As the leader of the People's Republic of China, Mao began many social and economic reform projects with mixed results. The Great Leap Forward, from 1958 to 1961, tried to industrialize China and increase its food production, but resulted in one of the largest famines in history. It is estimated that 45 million people died as a result of this reform project.[11] In 1966, Mao began the Cultural Revolution to remove capitalist influences from society and government. Major government officials and ordinary citizens were accused of being "revisionists" - people who disagreed with some parts of Marxism - or "counter-revolutionaries" and were persecuted. Many universities and schools were closed, and historical and religious sites were destroyed. Although the program officially ended in 1969, it continued until Mao's death in 1976.

During this time period, the People's Republic of China did not get along with the capitalist countries of the Western world. Beginning in the 1960s, relationships between the People's Republic of China and the Soviet Union also became increasingly unfriendly in the Sino-Soviet Split. In 1972, to counter the power of the Soviet Union, Mao and Zhou Enlai met with US President Richard Nixon in Beijing. This began to improve relationships between China and the Western world.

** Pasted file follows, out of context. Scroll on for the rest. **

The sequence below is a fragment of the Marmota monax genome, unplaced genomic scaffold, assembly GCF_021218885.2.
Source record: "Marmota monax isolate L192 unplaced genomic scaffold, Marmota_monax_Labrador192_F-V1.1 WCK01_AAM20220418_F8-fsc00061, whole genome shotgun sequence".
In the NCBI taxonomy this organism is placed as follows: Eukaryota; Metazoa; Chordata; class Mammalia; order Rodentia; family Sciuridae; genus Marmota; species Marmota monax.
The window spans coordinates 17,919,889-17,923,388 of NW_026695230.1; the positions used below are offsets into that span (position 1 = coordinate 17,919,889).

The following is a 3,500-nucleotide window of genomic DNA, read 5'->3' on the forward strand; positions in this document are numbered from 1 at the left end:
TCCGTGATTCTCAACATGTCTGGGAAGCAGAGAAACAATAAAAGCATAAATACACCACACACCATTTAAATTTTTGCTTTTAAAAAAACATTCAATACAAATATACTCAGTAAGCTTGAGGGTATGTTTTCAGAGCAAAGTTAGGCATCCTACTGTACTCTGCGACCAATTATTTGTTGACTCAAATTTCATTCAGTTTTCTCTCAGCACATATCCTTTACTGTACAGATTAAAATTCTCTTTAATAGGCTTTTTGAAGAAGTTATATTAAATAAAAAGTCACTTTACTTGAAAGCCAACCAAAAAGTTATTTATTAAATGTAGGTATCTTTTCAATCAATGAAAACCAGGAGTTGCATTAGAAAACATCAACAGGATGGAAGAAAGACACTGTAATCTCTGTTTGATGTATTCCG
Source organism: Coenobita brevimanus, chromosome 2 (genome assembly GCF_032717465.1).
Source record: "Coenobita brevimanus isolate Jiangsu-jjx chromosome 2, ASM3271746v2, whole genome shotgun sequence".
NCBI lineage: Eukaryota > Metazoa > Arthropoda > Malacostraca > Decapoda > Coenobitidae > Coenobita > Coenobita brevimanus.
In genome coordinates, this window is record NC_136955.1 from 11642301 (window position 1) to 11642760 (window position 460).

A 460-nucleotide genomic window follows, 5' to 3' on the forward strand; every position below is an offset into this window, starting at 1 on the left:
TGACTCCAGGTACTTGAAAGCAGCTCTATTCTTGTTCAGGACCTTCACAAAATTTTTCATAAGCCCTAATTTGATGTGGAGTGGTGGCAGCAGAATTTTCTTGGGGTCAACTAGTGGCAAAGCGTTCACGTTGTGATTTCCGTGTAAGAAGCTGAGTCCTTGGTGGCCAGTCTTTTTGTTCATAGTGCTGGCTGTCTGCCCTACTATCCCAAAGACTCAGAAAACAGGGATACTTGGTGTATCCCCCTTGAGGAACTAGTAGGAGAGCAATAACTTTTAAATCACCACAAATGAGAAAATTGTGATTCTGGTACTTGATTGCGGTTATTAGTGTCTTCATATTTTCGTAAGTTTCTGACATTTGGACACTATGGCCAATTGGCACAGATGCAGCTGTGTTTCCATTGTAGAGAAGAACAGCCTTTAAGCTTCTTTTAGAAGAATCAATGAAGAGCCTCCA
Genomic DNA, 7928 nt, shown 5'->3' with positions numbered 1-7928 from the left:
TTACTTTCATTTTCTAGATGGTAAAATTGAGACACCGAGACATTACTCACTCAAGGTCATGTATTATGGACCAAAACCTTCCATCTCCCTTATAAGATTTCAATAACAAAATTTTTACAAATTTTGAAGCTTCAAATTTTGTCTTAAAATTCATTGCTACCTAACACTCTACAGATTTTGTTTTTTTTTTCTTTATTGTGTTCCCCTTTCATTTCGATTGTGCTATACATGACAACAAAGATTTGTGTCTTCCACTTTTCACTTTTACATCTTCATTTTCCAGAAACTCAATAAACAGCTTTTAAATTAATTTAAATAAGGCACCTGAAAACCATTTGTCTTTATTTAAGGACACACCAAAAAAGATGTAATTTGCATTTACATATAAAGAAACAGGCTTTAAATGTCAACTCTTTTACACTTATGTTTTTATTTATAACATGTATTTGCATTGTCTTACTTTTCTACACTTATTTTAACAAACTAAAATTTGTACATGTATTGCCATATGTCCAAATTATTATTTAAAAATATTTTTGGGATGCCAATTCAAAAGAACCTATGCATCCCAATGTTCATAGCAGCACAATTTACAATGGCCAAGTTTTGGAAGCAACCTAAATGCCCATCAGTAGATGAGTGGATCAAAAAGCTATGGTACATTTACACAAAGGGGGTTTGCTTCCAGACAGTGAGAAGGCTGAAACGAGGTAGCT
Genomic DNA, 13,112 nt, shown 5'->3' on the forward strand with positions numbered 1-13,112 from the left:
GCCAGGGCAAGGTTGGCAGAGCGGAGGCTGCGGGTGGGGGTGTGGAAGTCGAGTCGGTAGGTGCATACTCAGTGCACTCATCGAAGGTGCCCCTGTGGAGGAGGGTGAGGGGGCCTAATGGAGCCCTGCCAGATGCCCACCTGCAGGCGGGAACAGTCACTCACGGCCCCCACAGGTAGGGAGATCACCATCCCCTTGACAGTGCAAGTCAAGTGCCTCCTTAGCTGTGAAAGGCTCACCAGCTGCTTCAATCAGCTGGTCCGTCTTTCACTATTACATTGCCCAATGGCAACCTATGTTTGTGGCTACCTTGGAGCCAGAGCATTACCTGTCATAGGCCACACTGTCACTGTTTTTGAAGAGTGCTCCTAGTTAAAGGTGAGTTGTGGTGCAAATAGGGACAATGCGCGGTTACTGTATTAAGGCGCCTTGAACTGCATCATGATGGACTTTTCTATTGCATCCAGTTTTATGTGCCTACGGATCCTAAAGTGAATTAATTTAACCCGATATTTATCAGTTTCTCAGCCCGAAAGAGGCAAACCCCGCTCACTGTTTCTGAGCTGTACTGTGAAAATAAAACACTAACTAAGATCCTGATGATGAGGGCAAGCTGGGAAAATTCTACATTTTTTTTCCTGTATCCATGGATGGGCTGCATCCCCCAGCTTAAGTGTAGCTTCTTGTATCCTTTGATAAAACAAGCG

After Mao's death, there was a power struggle between the Gang of Four and Hua Guofeng, the man Mao had chosen to be the next leader of China. Eventually, Deng Xiaoping, one of the veterans of the revolution, took power. He began a "Reform and Opening Up" (simplified Chinese: 改革开放; traditional Chinese: 改革開放) campaign. These reforms tried to make the People's Republic of China a modern, industrial - but still socialist - nation by moving towards a market system. Deng's policies would be known as "socialism with Chinese characteristics."

Although Deng's policy helped loosen restrictions on citizens, the People's Republic of China continues to have problems with the amount of control the government has over citizens' private lives. In 1979, the one-child policy, which limits most couples to one child, was created because of the overpopulation problem in the People's Republic of China. This policy is highly controversial and many Westerners have criticized it. News and Internet sites are also censored by the government.

In 1989, the Chinese government used soldiers and tanks to stop a protest in Beijing's Tiananmen Square organized by students seeking political reform. This action received worldwide criticism and led to economic sanctions being placed on the Chinese government.